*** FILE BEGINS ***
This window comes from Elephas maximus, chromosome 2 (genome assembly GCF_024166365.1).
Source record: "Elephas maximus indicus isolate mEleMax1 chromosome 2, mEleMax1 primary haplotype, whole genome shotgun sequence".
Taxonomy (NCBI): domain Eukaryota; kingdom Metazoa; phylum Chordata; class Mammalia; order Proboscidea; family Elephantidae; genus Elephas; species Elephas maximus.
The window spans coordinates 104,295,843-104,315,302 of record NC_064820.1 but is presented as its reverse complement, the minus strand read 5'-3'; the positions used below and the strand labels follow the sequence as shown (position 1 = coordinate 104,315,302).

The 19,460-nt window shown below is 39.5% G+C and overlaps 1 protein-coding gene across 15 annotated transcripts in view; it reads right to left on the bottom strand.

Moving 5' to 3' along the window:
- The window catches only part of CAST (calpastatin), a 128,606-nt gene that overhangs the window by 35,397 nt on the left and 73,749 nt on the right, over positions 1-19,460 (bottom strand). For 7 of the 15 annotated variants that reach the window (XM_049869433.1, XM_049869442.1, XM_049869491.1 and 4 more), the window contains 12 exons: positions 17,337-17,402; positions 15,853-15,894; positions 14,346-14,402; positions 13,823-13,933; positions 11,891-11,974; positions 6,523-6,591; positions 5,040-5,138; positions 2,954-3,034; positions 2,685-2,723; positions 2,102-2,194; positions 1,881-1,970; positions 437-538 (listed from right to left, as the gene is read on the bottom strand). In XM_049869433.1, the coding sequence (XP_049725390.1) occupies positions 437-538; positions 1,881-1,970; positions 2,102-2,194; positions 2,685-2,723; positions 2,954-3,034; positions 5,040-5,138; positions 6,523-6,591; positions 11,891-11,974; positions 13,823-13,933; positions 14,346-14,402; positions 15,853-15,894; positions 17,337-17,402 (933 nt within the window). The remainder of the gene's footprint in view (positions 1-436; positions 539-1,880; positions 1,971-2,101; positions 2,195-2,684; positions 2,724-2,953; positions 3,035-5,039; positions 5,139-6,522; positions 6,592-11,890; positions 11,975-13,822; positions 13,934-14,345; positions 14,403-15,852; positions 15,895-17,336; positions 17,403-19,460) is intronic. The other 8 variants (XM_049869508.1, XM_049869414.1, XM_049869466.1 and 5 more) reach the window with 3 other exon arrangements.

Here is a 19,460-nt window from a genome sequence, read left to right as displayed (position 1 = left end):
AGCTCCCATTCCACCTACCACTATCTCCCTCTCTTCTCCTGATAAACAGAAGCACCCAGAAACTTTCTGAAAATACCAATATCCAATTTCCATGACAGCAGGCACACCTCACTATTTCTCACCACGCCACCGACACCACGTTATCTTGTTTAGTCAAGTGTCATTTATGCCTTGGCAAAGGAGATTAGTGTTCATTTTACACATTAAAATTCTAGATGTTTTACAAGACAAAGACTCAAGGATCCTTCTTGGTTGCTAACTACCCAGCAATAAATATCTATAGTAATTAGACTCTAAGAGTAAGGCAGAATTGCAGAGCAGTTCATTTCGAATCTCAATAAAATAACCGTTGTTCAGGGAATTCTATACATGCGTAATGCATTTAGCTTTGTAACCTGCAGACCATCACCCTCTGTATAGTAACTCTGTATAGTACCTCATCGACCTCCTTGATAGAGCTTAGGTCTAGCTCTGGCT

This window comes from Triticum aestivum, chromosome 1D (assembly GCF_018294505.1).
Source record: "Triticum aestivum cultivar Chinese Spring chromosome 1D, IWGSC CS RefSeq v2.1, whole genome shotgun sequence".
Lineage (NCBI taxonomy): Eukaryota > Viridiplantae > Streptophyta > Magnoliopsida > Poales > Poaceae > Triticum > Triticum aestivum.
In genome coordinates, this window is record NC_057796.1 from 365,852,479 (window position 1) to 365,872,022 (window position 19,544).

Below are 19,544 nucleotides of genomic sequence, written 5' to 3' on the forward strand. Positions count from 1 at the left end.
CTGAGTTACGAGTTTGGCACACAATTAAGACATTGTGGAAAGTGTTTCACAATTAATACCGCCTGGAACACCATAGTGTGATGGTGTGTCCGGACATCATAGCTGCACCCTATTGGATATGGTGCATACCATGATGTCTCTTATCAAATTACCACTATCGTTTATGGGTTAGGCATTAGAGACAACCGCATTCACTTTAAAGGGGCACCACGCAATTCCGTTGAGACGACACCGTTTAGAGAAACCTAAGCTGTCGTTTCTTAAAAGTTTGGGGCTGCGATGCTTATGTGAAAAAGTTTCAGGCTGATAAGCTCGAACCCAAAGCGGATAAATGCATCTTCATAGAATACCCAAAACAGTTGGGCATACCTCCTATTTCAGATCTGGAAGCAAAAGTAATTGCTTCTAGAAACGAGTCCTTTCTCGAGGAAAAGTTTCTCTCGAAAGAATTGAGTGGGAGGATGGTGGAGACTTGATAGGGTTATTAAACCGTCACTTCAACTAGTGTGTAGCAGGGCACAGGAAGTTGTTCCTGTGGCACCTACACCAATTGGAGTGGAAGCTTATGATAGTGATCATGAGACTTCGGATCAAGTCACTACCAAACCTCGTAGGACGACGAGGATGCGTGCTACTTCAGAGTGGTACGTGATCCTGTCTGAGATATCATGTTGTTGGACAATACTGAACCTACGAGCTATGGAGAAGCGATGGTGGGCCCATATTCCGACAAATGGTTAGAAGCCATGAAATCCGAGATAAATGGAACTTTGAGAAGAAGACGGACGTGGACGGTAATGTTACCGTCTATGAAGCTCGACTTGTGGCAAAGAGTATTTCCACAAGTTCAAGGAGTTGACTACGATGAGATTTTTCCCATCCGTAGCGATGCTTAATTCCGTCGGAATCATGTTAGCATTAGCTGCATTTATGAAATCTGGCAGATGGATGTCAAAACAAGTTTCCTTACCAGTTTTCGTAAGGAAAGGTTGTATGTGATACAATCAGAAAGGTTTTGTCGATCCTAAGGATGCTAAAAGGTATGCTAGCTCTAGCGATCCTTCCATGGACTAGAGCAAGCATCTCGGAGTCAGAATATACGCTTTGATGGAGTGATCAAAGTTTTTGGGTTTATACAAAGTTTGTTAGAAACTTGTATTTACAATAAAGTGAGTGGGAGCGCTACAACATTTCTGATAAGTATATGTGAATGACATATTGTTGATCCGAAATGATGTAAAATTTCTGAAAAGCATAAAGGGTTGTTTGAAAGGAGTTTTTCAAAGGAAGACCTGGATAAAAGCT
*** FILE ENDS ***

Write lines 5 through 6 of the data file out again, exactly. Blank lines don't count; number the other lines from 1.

The 19,460-nt window shown below is 39.5% G+C and overlaps 1 protein-coding gene across 15 annotated transcripts in view; it reads right to left on the bottom strand.

Moving 5' to 3' along the window: